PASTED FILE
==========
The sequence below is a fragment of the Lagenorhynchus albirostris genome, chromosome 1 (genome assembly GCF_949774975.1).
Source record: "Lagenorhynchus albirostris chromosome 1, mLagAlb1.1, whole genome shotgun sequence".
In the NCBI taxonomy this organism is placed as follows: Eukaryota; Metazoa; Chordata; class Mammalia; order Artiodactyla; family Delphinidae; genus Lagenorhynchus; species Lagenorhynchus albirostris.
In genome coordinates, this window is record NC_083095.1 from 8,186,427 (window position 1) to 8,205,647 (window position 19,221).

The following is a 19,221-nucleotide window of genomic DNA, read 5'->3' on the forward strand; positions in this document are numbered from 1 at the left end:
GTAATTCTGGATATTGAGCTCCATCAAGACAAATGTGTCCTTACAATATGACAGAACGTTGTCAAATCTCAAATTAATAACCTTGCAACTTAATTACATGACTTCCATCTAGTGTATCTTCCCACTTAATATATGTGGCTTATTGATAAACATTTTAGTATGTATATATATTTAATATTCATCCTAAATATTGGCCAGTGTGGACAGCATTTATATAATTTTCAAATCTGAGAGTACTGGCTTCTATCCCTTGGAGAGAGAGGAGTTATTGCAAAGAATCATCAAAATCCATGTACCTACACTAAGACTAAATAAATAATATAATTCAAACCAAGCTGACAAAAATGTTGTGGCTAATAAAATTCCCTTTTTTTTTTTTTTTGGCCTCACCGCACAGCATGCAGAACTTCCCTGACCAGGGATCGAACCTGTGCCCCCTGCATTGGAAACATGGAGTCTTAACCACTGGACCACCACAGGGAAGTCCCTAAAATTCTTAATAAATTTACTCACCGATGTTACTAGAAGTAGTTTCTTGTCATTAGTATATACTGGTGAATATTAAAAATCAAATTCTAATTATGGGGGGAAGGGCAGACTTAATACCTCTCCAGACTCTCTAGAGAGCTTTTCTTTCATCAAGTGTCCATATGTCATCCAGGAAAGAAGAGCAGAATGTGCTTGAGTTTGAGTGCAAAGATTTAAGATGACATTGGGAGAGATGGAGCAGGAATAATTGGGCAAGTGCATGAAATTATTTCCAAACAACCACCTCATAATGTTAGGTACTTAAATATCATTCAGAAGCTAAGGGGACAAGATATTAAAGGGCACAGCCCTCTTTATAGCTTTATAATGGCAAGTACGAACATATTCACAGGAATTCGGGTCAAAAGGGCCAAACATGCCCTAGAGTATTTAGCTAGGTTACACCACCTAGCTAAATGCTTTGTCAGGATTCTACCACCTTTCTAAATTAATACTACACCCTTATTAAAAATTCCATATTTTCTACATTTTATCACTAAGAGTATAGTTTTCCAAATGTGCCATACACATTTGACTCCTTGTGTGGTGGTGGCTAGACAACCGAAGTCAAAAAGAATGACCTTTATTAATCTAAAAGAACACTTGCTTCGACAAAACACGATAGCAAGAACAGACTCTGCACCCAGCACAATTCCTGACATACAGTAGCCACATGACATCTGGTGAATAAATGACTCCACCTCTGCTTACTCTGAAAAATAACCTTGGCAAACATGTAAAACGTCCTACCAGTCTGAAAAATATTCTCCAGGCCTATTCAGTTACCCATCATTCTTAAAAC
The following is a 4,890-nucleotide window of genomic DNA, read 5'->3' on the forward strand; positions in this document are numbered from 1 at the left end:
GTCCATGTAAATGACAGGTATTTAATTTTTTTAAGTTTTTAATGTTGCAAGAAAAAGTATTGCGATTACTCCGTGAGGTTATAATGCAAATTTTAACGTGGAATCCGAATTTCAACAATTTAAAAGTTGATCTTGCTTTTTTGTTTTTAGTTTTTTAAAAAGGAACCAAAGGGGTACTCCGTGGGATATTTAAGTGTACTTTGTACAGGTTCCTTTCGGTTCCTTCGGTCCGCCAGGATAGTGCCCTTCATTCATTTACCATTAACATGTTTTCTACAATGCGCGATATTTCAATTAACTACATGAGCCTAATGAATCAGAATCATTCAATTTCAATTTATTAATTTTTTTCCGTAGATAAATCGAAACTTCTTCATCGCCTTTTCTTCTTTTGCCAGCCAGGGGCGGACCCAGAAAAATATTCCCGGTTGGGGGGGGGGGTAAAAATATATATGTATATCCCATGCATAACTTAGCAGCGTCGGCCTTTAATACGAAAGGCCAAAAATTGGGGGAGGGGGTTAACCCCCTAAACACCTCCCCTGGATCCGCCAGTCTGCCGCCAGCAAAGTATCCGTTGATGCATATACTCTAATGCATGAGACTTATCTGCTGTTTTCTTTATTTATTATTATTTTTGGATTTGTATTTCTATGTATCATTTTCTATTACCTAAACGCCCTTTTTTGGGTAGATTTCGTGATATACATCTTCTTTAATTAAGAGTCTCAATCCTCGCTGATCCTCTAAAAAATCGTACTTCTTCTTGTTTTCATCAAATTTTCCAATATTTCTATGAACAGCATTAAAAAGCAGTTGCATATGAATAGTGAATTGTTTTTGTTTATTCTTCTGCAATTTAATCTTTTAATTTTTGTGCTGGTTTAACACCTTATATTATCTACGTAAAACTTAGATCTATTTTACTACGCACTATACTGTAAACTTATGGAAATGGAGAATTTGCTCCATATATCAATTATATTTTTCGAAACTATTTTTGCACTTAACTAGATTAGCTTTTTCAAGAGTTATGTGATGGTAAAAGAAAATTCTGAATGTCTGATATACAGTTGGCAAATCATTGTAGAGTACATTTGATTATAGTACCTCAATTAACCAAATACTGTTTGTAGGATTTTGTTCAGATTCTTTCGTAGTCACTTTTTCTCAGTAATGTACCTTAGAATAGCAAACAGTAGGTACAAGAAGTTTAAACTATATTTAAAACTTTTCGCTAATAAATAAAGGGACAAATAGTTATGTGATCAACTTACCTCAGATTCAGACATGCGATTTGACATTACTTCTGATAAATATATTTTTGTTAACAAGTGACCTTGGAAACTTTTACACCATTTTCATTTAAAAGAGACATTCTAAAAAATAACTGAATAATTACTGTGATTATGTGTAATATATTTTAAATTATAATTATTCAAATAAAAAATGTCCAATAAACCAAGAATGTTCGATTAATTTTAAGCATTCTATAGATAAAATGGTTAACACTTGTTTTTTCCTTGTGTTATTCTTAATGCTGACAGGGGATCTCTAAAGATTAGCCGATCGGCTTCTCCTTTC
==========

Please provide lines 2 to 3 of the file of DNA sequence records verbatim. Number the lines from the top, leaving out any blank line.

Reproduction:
Source record: "Lagenorhynchus albirostris chromosome 1, mLagAlb1.1, whole genome shotgun sequence".
In the NCBI taxonomy this organism is placed as follows: Eukaryota; Metazoa; Chordata; class Mammalia; order Artiodactyla; family Delphinidae; genus Lagenorhynchus; species Lagenorhynchus albirostris.